Culture, Tel Aviv-Yafo
The Tel Aviv Folk Club presents an evening of live folk music.
Four different gigs in one evening
Folk, 60's, Country, Bluegrass, Blues, Jazz, Irish, etc.
(with a possible jam session at the end)
in an acoustic, friendly, intimate and non-smoky ambiance.
On the following dates for 2007:
(the 1st and 3rd Wednesday of each month).
7 Feb, 21 Feb
7 Mar, 21 Mar
11 Apr or 18 Apr (please check)
2 May, 16 May
6 June, 20 June
Summer break till Sep. 5, but there will be hoots in the park during the summer.
Admission: NIS 30
Place: Bikurei Ha'itim Building, 6 Heftman St., Tel Aviv.
For performing / more details, call Ariela: 03-68 37 441
Southern end of Ibn Gvirol, not far from London Ministores. Bikurei Ha'itim Building is facing the Mifal Hapayis Building. Sprinsak Street leads into Heftman Street.
My friends and I look forward to these evenings, as they are fun and with some entertainers, jokes abound.
The people who take part are amateur and professional musicians and singers from all walks of life.
Most of the songs are sung in English, but we do hear some Hebrew songs too.
We have heard Welsh songs and South African songs, etc. Occasionally we also have the chance to listen to visitors from abroad.
We had a harp player, and only then did I learn how versatile that instrument is, and really enjoyed listening to it. We have people playing all types of instruments, apart from the usual guitar, banjo etc. and I will never be able to name them all! A few I have never even seen before. That shows how varied the programs are here.
My photo shows artists from our last gig.
There are folk evenings each month near Karmiel and in Jerusalem. For info on the Karmiel Folk Club: 053-414 544
The next Winter Weekend will take place at Nof Ginosar in May 2007. Onsite Hotel Rooms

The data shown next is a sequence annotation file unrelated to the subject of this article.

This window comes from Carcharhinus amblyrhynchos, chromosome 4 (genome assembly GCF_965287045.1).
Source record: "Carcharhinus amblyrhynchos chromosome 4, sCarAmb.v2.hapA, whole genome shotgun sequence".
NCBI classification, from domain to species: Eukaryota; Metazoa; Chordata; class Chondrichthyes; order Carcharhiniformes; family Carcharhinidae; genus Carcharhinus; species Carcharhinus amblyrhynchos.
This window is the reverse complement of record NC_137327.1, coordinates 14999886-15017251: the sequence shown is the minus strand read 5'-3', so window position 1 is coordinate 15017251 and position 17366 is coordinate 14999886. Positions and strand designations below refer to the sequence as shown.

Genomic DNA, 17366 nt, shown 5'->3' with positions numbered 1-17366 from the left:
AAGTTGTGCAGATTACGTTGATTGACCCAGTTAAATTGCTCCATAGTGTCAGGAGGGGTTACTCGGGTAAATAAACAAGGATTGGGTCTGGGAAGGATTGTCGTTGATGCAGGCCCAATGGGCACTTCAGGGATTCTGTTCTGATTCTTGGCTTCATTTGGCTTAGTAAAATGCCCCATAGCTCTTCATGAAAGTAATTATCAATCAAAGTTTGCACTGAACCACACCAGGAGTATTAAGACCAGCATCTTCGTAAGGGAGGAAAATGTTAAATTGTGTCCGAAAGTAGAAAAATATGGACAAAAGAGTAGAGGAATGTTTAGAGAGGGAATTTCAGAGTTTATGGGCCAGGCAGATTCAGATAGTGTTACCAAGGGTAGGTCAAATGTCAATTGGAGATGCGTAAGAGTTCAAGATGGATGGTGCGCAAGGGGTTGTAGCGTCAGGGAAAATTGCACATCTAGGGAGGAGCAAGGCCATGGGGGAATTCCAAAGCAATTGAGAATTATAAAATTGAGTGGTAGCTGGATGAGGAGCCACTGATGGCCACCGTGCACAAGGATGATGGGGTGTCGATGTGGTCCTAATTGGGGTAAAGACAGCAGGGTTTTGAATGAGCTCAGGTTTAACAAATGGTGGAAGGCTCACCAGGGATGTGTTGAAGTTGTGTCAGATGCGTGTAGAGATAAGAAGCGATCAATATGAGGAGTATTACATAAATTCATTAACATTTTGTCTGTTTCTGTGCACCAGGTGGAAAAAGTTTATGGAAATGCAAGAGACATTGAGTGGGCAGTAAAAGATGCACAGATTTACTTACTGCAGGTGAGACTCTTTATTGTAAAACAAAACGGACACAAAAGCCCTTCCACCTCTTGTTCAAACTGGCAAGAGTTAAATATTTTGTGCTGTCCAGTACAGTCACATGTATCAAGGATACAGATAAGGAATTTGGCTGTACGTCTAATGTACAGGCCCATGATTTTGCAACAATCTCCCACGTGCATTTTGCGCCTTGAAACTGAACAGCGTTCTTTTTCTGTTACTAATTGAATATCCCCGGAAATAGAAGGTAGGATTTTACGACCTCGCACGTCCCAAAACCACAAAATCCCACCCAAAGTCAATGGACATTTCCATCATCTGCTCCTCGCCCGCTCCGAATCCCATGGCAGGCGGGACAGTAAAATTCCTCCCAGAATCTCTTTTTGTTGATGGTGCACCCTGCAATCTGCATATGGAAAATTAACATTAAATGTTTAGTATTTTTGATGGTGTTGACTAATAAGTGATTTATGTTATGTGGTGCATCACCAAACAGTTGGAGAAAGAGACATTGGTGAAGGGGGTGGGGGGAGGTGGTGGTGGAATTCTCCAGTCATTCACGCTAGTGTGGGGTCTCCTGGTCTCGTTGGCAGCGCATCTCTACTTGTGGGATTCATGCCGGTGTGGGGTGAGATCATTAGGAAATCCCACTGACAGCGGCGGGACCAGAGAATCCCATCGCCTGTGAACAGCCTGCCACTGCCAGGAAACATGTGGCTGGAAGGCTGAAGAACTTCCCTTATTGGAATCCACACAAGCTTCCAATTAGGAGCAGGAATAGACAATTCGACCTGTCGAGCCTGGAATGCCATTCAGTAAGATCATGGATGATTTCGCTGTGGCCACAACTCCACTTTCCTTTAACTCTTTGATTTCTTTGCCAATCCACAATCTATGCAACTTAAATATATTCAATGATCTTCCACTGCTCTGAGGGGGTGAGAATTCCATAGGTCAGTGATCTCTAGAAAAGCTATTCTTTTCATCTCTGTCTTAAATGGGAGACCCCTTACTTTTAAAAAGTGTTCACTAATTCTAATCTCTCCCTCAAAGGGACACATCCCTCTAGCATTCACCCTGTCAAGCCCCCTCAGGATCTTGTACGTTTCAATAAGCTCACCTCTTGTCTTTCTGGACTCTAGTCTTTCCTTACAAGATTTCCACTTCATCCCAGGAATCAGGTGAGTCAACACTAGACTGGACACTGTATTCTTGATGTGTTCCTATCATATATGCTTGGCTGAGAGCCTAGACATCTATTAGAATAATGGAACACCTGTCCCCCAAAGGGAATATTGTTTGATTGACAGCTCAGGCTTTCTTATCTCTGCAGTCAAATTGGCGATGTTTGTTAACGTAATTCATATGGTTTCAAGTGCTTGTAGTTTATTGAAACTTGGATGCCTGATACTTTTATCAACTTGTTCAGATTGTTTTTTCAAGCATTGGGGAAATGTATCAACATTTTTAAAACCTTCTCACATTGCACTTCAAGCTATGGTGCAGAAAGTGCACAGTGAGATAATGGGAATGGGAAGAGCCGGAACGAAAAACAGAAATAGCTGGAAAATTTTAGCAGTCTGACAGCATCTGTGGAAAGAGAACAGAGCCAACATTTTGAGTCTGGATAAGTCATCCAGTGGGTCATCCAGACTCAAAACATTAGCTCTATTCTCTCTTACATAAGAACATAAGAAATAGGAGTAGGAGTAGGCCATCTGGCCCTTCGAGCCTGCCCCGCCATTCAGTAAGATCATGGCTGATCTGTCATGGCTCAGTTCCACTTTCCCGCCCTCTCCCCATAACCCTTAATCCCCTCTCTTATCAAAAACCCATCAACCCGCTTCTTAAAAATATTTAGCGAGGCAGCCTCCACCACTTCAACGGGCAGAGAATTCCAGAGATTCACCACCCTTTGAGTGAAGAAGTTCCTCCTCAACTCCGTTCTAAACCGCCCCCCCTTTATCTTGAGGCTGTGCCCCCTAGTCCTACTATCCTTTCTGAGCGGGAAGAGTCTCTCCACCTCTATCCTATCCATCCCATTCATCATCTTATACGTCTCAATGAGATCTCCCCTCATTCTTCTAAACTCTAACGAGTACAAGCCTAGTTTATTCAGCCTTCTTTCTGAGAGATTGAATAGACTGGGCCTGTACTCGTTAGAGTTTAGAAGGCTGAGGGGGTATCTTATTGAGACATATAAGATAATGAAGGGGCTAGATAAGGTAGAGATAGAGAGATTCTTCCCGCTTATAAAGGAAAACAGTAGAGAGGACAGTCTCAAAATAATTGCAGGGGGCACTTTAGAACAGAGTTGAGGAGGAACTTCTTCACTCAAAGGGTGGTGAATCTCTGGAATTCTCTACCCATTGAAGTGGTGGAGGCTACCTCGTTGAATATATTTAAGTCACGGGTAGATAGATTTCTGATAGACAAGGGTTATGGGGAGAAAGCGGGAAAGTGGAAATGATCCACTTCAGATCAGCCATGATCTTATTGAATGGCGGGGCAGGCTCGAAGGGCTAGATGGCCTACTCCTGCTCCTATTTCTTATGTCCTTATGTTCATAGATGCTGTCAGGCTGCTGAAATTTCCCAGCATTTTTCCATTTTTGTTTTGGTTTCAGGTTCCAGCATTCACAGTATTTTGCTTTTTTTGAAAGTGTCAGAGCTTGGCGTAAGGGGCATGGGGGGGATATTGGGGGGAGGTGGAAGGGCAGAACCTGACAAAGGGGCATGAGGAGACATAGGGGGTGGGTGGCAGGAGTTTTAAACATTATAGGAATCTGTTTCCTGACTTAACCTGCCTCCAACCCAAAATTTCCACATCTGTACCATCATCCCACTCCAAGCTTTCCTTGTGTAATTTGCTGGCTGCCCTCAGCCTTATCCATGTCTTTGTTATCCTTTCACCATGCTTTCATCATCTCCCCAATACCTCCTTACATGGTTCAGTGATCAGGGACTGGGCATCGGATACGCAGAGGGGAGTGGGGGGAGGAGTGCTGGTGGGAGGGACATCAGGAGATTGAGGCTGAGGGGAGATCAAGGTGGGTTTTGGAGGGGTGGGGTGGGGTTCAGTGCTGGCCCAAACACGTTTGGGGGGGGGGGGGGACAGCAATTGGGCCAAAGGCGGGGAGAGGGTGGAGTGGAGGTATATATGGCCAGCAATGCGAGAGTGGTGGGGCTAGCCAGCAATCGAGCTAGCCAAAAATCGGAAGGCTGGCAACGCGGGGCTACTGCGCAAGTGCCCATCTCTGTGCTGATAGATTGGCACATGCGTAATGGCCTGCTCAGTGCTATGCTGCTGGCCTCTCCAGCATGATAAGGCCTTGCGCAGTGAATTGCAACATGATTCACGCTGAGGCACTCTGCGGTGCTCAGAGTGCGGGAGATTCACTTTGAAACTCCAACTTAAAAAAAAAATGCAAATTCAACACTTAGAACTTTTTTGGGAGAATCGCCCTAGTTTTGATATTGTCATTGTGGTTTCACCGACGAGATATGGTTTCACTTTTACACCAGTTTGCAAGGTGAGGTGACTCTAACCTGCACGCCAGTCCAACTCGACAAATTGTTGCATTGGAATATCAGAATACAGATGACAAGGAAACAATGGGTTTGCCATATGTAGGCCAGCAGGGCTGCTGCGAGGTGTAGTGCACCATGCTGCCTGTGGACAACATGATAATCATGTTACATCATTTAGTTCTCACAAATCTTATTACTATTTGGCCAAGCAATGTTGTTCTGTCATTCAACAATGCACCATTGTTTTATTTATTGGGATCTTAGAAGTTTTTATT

04-6700320. Onsite Pundak 04-6700311
This large picture suddenly appeared on the side of the British Embassy building in Tel Aviv, corner Hayarkon/Jabotinsky Streets. As I am a great fan of the Queen, it is very much to my liking. It shows the head of the Queen in the middle of a 'hamsa'.
Below is what I found written on a web site explaining what a 'hamsa is'.
"The hamsa hand (Arabic) or hamesh hand (Hebrew) is an old and still popular apotropaic amulet for magical protection from the envious or evil eye. The words hamsa and hamesh mean "five" and refer to the digits on the hand. An alternative Islamic name for this charm is the Hand of Fatima, in reference to the daughter of Mohammed. An alternative Jewish name for it is the Hand of Miriam, in reference to the sister of Moses and Aaron".
Hamsot are very popular here and you will find them in many shops and in many forms, either as wall hangings or jewellery.
Now for tfu.. This word is more difficult to explain, but I'll try. If you say, for example , "he's looking good, tfu, tfu, tfu" - you are saying "he's looking good, and let him stay that way (to do with the evil eye).
Bench project. It's been a few years since Tel Aviv Municipality started asking different artists to participate in a special project along the streets of Tel Aviv.
For instance, last year many penguins were located at street corners and sidewalks of the city in a celebration of the street environment. After 3 months of open-air exhibition the Penguins were sold in a public auction. The money collected was used to install new computers at kindergartens and schools.
This year the project is - benches. At the end of Summer all the benches will be returned to their creators for renovations and then sold. Next year, I'm sure, they'll come up with something new. In the meantime, enjoy our benches with their different shapes and colors, that can be found everywhere in Tel Aviv.
Favorite thing: The Hasan Bek Mosque is the place where Tel Aviv ends and Jaffa starts, it is kind of a border. The mosque was renovated few years ago, and got a new fence as well. It is closed for public and unfortunately you can't go inside. Otherwise, it's old walls would tell you a lot about Tel Aviv's history, since they have seen pretty much everything since the beginning of the last century.
Favorite thing: Look around... You may see many large paintings everywhere, which Rami Meiri voluntarily painted on old and neglected walls.